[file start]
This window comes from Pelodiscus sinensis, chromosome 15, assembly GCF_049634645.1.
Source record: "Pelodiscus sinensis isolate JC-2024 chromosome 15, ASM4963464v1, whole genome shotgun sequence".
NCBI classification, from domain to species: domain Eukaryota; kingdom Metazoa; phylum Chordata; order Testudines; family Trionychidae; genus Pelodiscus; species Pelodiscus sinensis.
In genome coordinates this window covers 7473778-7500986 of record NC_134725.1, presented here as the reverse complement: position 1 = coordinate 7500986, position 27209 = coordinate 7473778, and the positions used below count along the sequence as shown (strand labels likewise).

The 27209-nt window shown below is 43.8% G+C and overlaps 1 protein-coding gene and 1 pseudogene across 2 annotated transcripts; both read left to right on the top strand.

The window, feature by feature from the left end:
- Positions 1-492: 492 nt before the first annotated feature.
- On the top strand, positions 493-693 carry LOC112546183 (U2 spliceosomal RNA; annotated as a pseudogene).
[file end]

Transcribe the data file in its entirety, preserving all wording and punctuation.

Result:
This window comes from Pelodiscus sinensis, chromosome 15, assembly GCF_049634645.1.
Source record: "Pelodiscus sinensis isolate JC-2024 chromosome 15, ASM4963464v1, whole genome shotgun sequence".
NCBI classification, from domain to species: domain Eukaryota; kingdom Metazoa; phylum Chordata; order Testudines; family Trionychidae; genus Pelodiscus; species Pelodiscus sinensis.
In genome coordinates this window covers 7473778-7500986 of record NC_134725.1, presented here as the reverse complement: position 1 = coordinate 7500986, position 27209 = coordinate 7473778, and the positions used below count along the sequence as shown (strand labels likewise).

The 27209-nt window shown below is 43.8% G+C and overlaps 1 protein-coding gene and 1 pseudogene across 2 annotated transcripts; both read left to right on the top strand.

The window, feature by feature from the left end:
- Positions 1-492: 492 nt before the first annotated feature.
- On the top strand, positions 493-693 carry LOC112546183 (U2 spliceosomal RNA; annotated as a pseudogene).